Lack of catalyst to buy Asian Pac warrants
Alan Voon 
Fortune Perdana Lakeside Residences is one of Asian Pac’s property development projects in the Klang Valley

WHEN the rights issue of Asian Pac Holdings Bhd was undersubscribed by a considerable margin, the company’s major shareholder, low profile businessman Mah Sau Cheong who held some 18% stake in the company, consolidated his control by taking up most of the excess rights application.

The rights issue of RM99.26 mil nominal value of five-year 3% irredeemable convertible unsecured loan stocks (ICULS) was priced at RM1 per share. With a conversion ratio of one ICULS for five shares, the rights issue pricing was not too attractive for shareholders as ICULS normally trade at a discount to conversion.

However, shareholders who subscribed for the rights issue would not lose money since the combined value of the two warrants that come with the subscription of one ICULS exceeds the RM1 subscription price.

As of Nov 1, the share price of Asian Pac was last traded at 18 sen while the ICULS (ASIAPAC-LC) and warrant (ASIAPAC-WB) closed at 93 sen and 8.5 sen respectively.

According to Asian Pac’s latest annual report (FYE 3/17), Mah held a total of 58.8 million ASIAPAC-LC, representing 60.2% of all ICULS outstanding. Additionally, he held 117.6 million ASIAPAC-WB or 59.2% of all warrants outstanding.

If he chooses to convert all his ICULS and exercises all his warrants, he would end up with a stake of about 35% of the enlarged capital of the company.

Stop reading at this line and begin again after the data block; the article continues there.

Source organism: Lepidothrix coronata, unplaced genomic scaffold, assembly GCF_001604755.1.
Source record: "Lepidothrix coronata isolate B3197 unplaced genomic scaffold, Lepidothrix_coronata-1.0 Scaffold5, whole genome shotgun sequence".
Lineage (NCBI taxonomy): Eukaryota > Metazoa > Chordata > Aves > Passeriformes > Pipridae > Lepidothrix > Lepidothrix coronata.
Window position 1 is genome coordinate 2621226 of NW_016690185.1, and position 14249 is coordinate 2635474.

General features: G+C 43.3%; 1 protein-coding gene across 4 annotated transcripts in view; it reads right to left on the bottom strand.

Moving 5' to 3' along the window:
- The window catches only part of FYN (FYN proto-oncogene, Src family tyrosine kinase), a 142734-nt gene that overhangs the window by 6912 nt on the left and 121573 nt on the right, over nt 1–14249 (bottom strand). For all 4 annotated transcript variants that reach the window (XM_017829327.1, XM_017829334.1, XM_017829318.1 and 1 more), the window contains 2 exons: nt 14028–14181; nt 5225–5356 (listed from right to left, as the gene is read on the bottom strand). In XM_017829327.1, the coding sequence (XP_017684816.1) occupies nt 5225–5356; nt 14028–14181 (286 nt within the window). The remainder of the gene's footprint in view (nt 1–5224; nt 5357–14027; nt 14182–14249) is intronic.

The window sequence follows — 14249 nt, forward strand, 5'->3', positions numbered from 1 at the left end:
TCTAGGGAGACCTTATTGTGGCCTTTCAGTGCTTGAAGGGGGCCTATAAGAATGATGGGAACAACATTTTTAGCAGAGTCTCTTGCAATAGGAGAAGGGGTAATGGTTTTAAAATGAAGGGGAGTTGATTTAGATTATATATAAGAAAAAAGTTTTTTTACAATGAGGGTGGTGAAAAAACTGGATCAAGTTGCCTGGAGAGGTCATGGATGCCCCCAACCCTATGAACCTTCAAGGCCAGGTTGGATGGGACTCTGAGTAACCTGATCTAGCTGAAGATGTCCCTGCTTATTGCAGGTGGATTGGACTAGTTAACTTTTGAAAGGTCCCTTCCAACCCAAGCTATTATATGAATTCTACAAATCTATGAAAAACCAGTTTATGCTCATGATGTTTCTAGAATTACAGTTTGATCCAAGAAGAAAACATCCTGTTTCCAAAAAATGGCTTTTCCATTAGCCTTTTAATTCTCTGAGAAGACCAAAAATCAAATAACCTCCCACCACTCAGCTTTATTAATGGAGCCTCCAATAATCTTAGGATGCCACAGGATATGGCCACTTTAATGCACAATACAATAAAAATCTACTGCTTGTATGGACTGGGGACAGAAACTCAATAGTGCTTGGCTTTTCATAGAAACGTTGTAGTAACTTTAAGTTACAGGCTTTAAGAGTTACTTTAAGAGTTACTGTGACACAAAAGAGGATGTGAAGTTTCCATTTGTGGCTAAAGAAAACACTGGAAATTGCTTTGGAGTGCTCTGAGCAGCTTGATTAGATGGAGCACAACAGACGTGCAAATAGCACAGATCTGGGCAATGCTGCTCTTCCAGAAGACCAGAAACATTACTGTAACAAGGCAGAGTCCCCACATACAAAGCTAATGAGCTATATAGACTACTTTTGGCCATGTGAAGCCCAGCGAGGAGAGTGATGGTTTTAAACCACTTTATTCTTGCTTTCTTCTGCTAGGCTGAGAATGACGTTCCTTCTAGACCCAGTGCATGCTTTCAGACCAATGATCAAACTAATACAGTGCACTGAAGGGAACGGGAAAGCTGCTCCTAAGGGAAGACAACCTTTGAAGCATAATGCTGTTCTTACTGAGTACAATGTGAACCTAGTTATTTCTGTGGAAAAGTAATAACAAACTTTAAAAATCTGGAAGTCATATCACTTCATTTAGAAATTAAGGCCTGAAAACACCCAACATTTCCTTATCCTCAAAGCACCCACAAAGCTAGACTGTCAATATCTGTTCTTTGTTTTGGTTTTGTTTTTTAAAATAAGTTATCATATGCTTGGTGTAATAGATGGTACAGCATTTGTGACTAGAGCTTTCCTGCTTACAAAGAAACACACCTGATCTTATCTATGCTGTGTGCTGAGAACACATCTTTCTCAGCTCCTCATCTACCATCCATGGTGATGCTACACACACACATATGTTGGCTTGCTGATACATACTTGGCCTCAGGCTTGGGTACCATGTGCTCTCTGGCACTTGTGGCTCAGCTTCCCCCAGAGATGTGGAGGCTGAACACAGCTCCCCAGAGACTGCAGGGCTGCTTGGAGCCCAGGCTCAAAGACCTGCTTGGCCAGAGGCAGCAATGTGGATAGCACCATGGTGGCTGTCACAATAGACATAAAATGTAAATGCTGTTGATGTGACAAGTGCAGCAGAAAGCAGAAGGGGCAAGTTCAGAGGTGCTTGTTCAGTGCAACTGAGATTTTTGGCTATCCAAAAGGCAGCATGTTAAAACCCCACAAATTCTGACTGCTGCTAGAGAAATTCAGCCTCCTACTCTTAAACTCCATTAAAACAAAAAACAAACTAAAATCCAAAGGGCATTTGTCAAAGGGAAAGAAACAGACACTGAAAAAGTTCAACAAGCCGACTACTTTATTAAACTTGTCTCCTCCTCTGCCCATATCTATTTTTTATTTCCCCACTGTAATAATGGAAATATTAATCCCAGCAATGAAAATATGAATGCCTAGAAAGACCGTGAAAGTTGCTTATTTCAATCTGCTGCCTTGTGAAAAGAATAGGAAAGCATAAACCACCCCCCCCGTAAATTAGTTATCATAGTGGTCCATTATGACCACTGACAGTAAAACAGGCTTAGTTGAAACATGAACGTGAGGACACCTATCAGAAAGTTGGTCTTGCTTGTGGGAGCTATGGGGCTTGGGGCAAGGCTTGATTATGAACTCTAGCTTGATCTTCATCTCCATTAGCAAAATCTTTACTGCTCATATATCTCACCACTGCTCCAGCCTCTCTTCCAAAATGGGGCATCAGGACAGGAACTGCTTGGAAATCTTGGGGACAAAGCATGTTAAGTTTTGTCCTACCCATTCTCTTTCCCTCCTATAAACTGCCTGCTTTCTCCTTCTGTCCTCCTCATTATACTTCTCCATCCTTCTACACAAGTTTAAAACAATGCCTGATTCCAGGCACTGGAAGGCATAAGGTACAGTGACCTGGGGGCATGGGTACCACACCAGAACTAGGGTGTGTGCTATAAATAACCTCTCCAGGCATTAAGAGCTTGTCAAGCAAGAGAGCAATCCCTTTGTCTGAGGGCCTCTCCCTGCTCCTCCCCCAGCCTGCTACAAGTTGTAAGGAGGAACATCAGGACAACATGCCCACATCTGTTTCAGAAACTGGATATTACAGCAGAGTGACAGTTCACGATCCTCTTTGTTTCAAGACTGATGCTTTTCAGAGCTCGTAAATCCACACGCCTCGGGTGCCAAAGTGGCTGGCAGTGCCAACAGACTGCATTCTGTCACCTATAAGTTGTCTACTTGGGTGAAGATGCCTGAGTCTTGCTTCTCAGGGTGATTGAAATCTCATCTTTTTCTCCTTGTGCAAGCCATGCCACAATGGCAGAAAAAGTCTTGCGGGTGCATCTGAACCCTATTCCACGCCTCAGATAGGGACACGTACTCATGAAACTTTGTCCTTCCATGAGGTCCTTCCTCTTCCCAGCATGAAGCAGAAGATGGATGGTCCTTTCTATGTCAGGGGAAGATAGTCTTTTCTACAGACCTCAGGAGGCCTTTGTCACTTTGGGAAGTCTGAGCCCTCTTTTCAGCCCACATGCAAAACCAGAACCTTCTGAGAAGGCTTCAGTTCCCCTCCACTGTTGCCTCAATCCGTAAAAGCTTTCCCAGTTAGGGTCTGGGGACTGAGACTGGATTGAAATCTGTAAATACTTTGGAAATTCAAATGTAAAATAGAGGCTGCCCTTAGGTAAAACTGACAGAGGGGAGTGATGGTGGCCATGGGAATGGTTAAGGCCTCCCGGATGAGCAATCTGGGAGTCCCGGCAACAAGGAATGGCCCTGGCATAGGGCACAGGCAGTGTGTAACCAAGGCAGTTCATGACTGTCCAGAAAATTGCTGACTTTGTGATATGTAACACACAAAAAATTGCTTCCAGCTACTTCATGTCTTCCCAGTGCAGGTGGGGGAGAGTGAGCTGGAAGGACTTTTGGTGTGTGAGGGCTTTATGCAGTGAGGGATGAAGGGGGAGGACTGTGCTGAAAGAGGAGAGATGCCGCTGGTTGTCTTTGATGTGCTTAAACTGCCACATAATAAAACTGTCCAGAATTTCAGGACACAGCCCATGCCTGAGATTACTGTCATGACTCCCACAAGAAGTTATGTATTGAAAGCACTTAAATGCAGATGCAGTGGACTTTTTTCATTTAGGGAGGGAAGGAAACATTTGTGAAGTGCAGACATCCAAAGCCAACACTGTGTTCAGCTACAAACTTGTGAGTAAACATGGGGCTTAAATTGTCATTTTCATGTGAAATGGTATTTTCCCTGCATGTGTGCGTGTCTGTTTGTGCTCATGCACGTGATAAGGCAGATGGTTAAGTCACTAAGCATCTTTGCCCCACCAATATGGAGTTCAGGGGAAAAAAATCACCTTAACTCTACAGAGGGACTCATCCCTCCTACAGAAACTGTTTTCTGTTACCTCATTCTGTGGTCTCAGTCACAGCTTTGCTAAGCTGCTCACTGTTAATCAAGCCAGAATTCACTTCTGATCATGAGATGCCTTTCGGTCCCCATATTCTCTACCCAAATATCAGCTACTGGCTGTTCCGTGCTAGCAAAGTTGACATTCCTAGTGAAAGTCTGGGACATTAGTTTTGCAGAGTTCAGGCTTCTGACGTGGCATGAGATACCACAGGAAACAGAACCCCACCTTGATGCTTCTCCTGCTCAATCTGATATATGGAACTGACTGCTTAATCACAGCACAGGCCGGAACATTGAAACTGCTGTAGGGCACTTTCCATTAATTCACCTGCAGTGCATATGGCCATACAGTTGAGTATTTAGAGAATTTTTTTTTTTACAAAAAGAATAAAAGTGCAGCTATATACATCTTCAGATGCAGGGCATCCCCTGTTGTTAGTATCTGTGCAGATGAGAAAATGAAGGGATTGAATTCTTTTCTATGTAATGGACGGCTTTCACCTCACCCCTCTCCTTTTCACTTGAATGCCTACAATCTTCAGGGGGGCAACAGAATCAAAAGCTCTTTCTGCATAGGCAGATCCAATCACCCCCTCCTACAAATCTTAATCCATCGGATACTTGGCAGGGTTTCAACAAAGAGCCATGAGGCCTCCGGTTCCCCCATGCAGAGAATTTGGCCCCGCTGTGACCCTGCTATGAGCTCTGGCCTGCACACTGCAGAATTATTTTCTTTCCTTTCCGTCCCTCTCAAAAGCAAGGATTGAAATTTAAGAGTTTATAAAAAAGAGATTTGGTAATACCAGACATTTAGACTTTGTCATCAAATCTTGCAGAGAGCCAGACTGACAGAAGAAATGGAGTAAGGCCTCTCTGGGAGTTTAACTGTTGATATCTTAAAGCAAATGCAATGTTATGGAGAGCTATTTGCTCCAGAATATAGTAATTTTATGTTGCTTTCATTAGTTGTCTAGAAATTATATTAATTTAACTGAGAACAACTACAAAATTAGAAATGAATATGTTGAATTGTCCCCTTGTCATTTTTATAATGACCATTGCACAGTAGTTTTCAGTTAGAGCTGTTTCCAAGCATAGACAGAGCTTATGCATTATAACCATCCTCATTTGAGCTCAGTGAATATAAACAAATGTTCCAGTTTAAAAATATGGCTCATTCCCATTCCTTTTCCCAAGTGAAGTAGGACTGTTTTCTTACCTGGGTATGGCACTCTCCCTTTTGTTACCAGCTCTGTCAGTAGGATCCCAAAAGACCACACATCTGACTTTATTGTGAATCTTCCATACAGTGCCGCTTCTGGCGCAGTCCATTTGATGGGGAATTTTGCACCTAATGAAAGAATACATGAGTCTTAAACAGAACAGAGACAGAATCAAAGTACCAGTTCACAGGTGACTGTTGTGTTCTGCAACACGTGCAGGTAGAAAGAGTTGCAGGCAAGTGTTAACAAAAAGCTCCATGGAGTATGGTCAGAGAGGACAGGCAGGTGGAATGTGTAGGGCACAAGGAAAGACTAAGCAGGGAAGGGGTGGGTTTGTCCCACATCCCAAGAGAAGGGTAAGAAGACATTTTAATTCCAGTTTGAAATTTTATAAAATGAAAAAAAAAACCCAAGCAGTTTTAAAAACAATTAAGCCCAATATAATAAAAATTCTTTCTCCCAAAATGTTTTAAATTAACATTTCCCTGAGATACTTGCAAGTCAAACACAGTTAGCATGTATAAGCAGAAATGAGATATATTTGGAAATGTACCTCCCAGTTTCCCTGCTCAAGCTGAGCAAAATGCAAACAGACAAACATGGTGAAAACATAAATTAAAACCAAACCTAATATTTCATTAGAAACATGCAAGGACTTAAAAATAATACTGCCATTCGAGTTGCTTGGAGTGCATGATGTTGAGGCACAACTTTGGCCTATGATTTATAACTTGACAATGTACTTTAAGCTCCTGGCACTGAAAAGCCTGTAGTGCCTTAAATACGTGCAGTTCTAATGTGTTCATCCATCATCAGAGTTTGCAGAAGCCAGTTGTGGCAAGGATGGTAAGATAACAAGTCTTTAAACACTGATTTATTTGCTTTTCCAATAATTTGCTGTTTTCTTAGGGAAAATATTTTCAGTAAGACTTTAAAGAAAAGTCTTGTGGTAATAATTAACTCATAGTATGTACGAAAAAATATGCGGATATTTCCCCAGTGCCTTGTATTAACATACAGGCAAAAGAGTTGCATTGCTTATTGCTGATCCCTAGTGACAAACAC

It is interesting to note that while there were 16,160 shareholders as recorded by the company’s annual report, there were only 880 ICULS holders and 870 warrant holders. This meant that an overwhelming majority of shareholders did not subscribe for the rights issue.

The Asian Pac group is principally engaged in property development and investment, shopping mall and carpark operations. In the first quarter (Q1) of FYE 3/18 ended June 30, Asian Pac suffered a 16% revenue decline to RM51.09 mil from RM60.79 mil in the corresponding period a year ago.

Nevertheless, the company’s net profit more than doubled to RM3.85 mil from RM1.69 mil previously.

Asian Pac indicated in the notes accompanying its financial results that lower revenue in the current quarter was mainly due to lower revenue recognised by its property development division due to the lower percentage of work completed even though its mall and car park operations experienced revenue growth.

Nevertheless, the higher profit recorded in Q1 compared with the same period a year ago was mainly due to lower adjustment for property development cost at group level.

On its future prospects, Asian Pac expects the performance of its mall and carpark operations to continue improving and is cautiously optimistic of its property development division’s performance due to the current lacklustre demand for residential and commercial properties.

ASIAPAC-WB is currently trading at a relatively steep premium of 86.1%. The warrant is also theoretically expensive as its implied volatility of 65.2% is much higher than the mother share’s historical volatility of 46.4%.

Despite the share price seemingly undervalued compared to its net asset per share of 95 sen, there is a lack of catalyst to buy into the warrant now unless the mother share surges in the short term.

The writer is CEO of Warrants Capital Sdn Bhd

This article first appeared in Focus Malaysia Issue 257.